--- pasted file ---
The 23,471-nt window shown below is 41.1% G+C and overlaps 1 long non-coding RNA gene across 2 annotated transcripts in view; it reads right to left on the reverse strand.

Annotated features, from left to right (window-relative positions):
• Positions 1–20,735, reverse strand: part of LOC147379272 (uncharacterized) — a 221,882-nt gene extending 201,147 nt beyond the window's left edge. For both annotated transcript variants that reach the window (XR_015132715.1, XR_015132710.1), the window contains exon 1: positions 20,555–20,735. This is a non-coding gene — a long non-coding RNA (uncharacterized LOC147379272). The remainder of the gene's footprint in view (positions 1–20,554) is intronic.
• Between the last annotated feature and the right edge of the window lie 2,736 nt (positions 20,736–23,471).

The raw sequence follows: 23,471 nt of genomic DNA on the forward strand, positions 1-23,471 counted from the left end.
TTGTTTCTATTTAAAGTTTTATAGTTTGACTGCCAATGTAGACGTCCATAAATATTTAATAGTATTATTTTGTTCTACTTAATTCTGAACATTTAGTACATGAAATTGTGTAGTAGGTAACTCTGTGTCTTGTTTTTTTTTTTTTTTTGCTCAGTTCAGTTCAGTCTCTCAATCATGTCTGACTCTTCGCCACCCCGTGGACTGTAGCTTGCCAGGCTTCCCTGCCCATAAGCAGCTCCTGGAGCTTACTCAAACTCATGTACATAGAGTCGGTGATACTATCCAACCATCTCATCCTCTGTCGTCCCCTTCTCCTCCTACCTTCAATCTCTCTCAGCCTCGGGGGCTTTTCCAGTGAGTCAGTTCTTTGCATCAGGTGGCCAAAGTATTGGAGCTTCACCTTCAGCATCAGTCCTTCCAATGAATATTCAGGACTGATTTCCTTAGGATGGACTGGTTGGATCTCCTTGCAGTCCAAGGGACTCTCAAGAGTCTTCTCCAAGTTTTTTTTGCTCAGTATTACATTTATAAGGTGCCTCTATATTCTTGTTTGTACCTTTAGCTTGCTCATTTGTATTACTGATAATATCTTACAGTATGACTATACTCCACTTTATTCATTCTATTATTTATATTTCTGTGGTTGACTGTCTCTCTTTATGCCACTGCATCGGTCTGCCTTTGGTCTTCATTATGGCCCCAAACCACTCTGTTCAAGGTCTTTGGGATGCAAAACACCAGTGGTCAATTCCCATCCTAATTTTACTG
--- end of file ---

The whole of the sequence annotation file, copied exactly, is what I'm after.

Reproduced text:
The 23,471-nt window shown below is 41.1% G+C and overlaps 1 long non-coding RNA gene across 2 annotated transcripts in view; it reads right to left on the reverse strand.

Annotated features, from left to right (window-relative positions):
• Positions 1–20,735, reverse strand: part of LOC147379272 (uncharacterized) — a 221,882-nt gene extending 201,147 nt beyond the window's left edge. For both annotated transcript variants that reach the window (XR_015132715.1, XR_015132710.1), the window contains exon 1: positions 20,555–20,735. This is a non-coding gene — a long non-coding RNA (uncharacterized LOC147379272). The remainder of the gene's footprint in view (positions 1–20,554) is intronic.
• Between the last annotated feature and the right edge of the window lie 2,736 nt (positions 20,736–23,471).

The raw sequence follows: 23,471 nt of genomic DNA on the forward strand, positions 1-23,471 counted from the left end.
TTGTTTCTATTTAAAGTTTTATAGTTTGACTGCCAATGTAGACGTCCATAAATATTTAATAGTATTATTTTGTTCTACTTAATTCTGAACATTTAGTACATGAAATTGTGTAGTAGGTAACTCTGTGTCTTGTTTTTTTTTTTTTTTTGCTCAGTTCAGTTCAGTCTCTCAATCATGTCTGACTCTTCGCCACCCCGTGGACTGTAGCTTGCCAGGCTTCCCTGCCCATAAGCAGCTCCTGGAGCTTACTCAAACTCATGTACATAGAGTCGGTGATACTATCCAACCATCTCATCCTCTGTCGTCCCCTTCTCCTCCTACCTTCAATCTCTCTCAGCCTCGGGGGCTTTTCCAGTGAGTCAGTTCTTTGCATCAGGTGGCCAAAGTATTGGAGCTTCACCTTCAGCATCAGTCCTTCCAATGAATATTCAGGACTGATTTCCTTAGGATGGACTGGTTGGATCTCCTTGCAGTCCAAGGGACTCTCAAGAGTCTTCTCCAAGTTTTTTTTGCTCAGTATTACATTTATAAGGTGCCTCTATATTCTTGTTTGTACCTTTAGCTTGCTCATTTGTATTACTGATAATATCTTACAGTATGACTATACTCCACTTTATTCATTCTATTATTTATATTTCTGTGGTTGACTGTCTCTCTTTATGCCACTGCATCGGTCTGCCTTTGGTCTTCATTATGGCCCCAAACCACTCTGTTCAAGGTCTTTGGGATGCAAAACACCAGTGGTCAATTCCCATCCTAATTTTACTG